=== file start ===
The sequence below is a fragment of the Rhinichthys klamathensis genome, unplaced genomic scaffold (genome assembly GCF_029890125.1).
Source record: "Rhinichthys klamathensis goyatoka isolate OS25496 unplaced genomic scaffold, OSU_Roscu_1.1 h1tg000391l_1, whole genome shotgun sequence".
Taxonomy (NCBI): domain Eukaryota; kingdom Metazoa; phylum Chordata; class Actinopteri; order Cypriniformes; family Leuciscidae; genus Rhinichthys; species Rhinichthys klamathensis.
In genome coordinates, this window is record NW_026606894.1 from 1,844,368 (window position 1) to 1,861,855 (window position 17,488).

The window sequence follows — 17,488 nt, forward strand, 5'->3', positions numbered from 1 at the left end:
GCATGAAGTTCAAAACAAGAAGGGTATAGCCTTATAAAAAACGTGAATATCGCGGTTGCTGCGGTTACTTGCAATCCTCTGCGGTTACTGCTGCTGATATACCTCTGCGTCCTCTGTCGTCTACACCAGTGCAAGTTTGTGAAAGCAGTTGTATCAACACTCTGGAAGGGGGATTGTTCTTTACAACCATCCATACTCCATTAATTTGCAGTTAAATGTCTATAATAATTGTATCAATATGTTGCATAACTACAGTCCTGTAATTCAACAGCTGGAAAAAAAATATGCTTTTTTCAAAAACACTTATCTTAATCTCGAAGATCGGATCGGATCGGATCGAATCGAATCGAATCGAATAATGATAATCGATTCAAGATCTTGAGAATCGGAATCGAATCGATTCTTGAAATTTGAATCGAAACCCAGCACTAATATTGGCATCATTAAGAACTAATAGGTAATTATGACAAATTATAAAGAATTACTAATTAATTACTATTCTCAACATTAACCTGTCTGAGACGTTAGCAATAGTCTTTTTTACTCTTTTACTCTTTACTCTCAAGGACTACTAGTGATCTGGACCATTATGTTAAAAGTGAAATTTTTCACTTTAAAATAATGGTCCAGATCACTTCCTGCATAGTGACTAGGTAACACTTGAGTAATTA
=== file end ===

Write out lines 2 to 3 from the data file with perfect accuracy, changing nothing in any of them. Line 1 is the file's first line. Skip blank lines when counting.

Source record: "Rhinichthys klamathensis goyatoka isolate OS25496 unplaced genomic scaffold, OSU_Roscu_1.1 h1tg000391l_1, whole genome shotgun sequence".
Taxonomy (NCBI): domain Eukaryota; kingdom Metazoa; phylum Chordata; class Actinopteri; order Cypriniformes; family Leuciscidae; genus Rhinichthys; species Rhinichthys klamathensis.